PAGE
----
These can be provided on the back of the card, in a bulletin or on a screen. Whatever it might be, you want to once again give clear action steps connected to a clear explanation of why these next steps are important. (Ex: Here at New Life Church small groups are a valuable way for everyone to grow and develop into more of who God has created us to be. If you are new or have never participated, I would encourage you to join a small group and see what the excitement is all about!)
Give these ‘second-time guests’ a chance to take a step that requires a deeper level of commitment. Mention these action points/next steps at a couple times in the service (when you encourage people to fill out their info, at the beginning of the message, or in the message)
• Post-Service Follow-Up
o 36-Hour Email – this second email should include:
A thank you from the pastor for returning.
An invitation to fill out a more in depth survey:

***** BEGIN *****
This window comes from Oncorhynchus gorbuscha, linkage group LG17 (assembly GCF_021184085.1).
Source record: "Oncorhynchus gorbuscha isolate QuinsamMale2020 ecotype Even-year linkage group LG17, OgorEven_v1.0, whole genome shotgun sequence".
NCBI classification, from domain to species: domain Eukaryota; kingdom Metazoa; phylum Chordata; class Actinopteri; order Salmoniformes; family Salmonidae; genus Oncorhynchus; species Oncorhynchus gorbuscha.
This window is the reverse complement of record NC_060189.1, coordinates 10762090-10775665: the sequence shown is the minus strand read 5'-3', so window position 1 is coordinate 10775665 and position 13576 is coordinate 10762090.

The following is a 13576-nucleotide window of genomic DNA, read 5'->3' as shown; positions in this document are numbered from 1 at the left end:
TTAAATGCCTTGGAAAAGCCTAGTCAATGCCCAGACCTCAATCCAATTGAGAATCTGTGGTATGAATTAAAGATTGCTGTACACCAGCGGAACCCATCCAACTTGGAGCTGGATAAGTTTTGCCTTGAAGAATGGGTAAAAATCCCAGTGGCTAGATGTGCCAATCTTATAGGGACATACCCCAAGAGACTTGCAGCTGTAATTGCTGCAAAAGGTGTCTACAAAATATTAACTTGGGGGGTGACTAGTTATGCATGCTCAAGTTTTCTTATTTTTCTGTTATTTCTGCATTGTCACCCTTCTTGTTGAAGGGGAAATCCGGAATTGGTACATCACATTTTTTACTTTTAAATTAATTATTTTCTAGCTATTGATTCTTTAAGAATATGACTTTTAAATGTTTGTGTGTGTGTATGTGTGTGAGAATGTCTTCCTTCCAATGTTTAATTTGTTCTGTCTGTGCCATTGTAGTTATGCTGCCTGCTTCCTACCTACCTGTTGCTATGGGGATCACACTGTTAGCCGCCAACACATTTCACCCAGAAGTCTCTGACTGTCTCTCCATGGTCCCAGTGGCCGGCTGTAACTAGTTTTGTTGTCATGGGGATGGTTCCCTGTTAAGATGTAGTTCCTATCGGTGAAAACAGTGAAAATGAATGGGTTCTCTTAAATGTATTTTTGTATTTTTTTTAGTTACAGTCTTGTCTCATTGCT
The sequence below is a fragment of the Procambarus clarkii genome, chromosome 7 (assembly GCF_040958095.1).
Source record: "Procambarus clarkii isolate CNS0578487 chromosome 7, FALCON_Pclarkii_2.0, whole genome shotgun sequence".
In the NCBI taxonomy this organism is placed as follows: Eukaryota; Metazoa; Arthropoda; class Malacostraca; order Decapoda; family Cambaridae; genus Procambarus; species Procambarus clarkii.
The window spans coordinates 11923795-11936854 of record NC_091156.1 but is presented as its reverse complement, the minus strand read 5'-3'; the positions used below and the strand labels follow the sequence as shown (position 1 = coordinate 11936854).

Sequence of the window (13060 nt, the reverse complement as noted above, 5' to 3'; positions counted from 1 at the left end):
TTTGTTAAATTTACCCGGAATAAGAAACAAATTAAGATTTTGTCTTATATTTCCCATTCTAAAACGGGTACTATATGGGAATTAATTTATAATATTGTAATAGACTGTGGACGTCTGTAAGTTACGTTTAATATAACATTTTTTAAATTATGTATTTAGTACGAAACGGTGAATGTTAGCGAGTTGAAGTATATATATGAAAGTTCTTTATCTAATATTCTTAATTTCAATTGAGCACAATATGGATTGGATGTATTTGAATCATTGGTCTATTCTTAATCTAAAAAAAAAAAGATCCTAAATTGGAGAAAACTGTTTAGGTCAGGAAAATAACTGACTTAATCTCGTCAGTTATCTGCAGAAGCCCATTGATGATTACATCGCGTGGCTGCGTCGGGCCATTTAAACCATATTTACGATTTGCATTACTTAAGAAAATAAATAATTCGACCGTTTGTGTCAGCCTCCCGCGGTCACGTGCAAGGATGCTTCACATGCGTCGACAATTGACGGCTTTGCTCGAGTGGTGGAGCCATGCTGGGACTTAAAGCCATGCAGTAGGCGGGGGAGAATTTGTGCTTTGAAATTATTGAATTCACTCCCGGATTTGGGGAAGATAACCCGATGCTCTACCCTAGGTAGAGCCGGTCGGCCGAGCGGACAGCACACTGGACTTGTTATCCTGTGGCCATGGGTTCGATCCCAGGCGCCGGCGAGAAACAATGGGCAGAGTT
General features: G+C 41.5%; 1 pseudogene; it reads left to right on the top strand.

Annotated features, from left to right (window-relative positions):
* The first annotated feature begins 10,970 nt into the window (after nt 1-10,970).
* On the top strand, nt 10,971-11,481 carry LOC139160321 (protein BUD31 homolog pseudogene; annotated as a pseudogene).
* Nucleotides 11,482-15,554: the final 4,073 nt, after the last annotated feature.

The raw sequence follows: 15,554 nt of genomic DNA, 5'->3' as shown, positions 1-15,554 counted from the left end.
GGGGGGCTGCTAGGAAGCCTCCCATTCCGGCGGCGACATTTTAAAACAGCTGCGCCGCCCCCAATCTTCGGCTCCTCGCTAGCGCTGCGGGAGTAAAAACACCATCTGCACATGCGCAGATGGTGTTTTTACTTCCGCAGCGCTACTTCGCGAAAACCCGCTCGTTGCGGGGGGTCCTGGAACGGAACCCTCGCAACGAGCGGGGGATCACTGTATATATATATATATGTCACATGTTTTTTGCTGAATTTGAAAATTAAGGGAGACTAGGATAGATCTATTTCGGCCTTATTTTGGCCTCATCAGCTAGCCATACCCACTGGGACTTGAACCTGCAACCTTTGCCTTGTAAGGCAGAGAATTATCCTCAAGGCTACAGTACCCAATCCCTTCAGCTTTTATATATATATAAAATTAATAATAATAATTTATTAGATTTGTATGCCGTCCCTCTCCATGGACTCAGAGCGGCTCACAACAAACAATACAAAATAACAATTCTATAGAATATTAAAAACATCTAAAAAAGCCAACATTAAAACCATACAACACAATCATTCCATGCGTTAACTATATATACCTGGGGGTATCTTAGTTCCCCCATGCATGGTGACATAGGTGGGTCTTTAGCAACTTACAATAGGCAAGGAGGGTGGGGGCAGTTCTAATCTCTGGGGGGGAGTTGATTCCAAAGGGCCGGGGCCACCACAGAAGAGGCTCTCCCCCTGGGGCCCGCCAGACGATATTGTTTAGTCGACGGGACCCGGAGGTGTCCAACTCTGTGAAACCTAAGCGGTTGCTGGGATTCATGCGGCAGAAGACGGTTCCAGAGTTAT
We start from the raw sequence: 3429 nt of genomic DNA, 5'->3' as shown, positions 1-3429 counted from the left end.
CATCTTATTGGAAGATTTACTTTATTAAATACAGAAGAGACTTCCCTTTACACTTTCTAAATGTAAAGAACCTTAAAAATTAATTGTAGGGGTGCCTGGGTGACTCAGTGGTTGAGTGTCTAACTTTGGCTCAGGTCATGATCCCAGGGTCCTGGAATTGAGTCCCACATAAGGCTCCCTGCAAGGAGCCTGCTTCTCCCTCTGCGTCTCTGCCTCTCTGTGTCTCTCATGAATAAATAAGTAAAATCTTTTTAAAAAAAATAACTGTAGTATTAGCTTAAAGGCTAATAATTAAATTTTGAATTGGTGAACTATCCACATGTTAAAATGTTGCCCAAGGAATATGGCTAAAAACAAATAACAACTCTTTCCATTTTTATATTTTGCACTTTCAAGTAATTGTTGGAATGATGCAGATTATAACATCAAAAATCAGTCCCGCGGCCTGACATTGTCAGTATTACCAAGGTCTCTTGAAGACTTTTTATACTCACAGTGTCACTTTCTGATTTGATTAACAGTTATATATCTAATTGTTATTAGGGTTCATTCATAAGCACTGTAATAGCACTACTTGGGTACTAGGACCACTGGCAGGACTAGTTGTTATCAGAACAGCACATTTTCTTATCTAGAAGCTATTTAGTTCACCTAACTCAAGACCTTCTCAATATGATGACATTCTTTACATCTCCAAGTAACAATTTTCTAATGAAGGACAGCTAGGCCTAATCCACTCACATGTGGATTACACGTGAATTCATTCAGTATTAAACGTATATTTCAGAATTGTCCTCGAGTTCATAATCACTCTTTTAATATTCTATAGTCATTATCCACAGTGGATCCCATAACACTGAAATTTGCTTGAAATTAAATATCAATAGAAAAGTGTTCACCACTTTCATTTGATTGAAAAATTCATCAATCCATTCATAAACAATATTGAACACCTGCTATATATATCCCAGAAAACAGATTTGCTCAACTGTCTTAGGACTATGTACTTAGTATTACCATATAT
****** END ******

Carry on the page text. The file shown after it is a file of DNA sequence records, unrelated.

What most influenced your decision to attend [NLC] a second time?
What was most memorable about your first or second time at [NLC]?
Would you feel comfortable inviting your friends to attend [NLC] with you? Why?
How could we improve your experience?
Would you be interested in learning more about:
• Small Groups?
• Serving on Sundays?
• Volunteering during the week?
o Give them opportunities to take next steps and provide them with a link in the email to what those next steps might be.
• Follow-Up Letter
• Make sure this is still personalized, but can be a little more formal. (Don’t send in church envelope, but can be on church letterhead)
• Thank them for returning.
• Include a sermon CD of a recent ‘Vision’ message you have preached. (Recent would be our 27th anniversary message)
• Invite them to let you know if there’s anything the church can do to help them.